Despite concerns from the community, Delaware County Career Center board members said Thursday that they are not considering a tax issue to cover unanticipated additional costs for an upcoming campus consolidation.
Tom Kaelber, a board member from Buckeye Valley Local Schools, said he was out of town Dec. 9 when board members learned the consolidation of DACC’s two campuses would cost close to $47 million, more than $10 million more than the previously estimated cost of $35 million. The physical size of the renovated South Campus will be significantly larger than earlier estimates, too.
“I’ve never had so many people come up to me or gotten more calls,” Kaelber said. “This really sparked interest — and rightfully so.”
The board took no action on the budget for the consolidation at its Thursday meeting but did spend some time catching Kaelber up on the budget issues and discussing a potential budget. The board plans to vote on a project budget at its Jan. 21 meeting in the board room at the South Campus at 6:30 p.m.
Board member Ed Bischoff argued that it was unwise to discuss a potential budget number until analysis is done and said he didn’t want to give the architects a blank check because he felt they would just hit that number regardless of whether that much money is needed.
Other board members felt they needed to discuss a number to at least give the architects an idea of what they are working with as they begin to work on initial designs of the consolidated campus.
“[My constituents] want to know that final number, that bottom-line number, that we should not exceed because it’s taxpayer money,” Kaelber said. “People look at a tax dollar as a tax dollar whether it’s from operating funds or a bond issue.”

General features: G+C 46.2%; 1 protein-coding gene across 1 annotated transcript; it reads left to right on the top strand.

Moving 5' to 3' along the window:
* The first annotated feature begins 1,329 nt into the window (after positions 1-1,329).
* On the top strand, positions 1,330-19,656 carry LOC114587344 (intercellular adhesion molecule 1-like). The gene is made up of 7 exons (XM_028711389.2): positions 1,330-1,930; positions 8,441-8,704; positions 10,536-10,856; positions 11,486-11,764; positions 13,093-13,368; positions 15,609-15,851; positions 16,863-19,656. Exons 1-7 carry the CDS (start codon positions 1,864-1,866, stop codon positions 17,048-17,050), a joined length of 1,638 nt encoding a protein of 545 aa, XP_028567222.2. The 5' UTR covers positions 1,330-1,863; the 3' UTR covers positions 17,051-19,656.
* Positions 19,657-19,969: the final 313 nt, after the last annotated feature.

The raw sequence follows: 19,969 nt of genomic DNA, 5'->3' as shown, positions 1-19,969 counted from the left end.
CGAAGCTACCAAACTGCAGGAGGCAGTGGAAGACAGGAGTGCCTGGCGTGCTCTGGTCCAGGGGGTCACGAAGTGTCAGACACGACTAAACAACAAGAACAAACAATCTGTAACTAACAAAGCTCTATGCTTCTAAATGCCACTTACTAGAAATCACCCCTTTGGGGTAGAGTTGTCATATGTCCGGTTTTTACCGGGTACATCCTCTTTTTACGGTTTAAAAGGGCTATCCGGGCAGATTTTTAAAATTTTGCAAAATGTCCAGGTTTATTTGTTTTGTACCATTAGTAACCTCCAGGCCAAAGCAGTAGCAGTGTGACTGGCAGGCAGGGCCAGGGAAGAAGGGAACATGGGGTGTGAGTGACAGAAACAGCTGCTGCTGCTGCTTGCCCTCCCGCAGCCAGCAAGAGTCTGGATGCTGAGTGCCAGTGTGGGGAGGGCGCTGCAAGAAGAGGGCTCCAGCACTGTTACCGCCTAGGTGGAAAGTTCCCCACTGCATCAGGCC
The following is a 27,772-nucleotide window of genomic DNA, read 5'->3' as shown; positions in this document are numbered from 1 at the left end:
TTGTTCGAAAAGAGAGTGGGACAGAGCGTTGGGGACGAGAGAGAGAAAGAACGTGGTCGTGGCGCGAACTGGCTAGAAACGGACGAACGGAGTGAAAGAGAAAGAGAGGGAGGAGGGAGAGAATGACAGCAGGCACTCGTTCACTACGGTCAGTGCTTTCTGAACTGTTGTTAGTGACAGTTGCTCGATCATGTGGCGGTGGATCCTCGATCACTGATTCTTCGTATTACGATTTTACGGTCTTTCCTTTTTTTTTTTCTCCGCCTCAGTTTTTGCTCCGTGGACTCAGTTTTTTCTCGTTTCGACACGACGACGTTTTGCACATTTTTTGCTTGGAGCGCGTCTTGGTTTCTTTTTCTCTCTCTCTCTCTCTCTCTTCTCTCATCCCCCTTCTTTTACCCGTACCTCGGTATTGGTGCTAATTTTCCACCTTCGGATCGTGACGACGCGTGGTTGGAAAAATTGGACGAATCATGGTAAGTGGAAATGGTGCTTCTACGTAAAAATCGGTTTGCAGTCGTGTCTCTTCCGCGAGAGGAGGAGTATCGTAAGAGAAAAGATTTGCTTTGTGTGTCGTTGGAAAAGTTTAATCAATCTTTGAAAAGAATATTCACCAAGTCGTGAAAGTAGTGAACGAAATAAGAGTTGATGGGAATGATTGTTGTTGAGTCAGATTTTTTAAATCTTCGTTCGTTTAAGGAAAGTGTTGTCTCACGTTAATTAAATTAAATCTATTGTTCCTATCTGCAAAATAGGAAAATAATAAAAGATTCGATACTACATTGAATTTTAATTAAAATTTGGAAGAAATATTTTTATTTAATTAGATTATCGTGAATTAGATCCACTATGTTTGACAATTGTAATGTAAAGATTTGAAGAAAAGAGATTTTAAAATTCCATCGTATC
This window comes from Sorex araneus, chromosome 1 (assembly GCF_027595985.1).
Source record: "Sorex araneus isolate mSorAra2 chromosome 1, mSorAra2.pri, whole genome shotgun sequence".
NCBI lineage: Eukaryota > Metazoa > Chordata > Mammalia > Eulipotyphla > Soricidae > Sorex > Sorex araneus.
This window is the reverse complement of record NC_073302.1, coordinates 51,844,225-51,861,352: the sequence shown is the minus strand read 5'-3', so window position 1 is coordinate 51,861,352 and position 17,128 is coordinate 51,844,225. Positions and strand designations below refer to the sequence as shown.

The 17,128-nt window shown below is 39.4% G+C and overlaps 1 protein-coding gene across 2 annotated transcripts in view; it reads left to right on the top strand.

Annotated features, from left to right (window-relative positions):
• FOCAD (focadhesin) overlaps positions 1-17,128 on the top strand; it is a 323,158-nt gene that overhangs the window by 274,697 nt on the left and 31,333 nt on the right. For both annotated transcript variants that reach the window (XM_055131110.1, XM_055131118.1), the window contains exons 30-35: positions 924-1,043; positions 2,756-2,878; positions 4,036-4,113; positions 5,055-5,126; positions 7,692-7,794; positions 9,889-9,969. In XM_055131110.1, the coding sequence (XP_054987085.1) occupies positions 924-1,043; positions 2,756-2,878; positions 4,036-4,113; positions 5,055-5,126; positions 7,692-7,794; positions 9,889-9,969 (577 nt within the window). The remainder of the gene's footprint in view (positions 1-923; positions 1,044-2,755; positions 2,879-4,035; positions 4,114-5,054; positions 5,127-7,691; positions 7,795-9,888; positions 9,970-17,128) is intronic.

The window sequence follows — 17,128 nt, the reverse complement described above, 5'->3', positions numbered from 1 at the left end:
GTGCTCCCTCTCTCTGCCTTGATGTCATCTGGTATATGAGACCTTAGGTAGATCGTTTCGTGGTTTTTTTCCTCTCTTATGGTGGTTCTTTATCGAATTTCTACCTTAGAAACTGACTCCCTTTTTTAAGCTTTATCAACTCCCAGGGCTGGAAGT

“We are in a position as a school district to make choices about what we want to do down the road,” said board member Harry Pape. “This is a 40-year decision. This is a huge decision. We are going to be as conservative as we can financially, which got us to this point. … We are not treating this, in any way, shape or form, like it’s not taxpayer money.”
Pape said the $47 million figure is just a rough estimate and does not reflect factors, like using current equipment or furniture.
Officials were clear at the meeting Thursday that the DACC will not be returning to the voters for additional money to support the project. Board members agreed that a loan could be obtained for costs above the $37 million the district has saved for the project.
The board held a special meeting on Dec. 9 to hear a presentation from its architect firm, SHP Leading Designs, and the contractor for the consolidation project, Elford Construction. During the presentation, architects said that the previously discussed square footage of the consolidated campus, 184,000, would not be enough to account for student growth and improvements.
Architects said that because some labs would need to be expanded, the consolidated campus would need to be about 224,988 square feet to account for growing programs and increased enrollment.
DACC Treasurer Christopher Bell on Dec. 9 noted that the school has saved up $37 million to pay for the consolidation through fiscal discipline and good business practices, and told the board it would be possible to get a loan for the additional cost of the consolidation.
The consolidation will result in the closing of DACC’s North Campus.
The board also approved a number of staffing changes at Thursday’s meeting.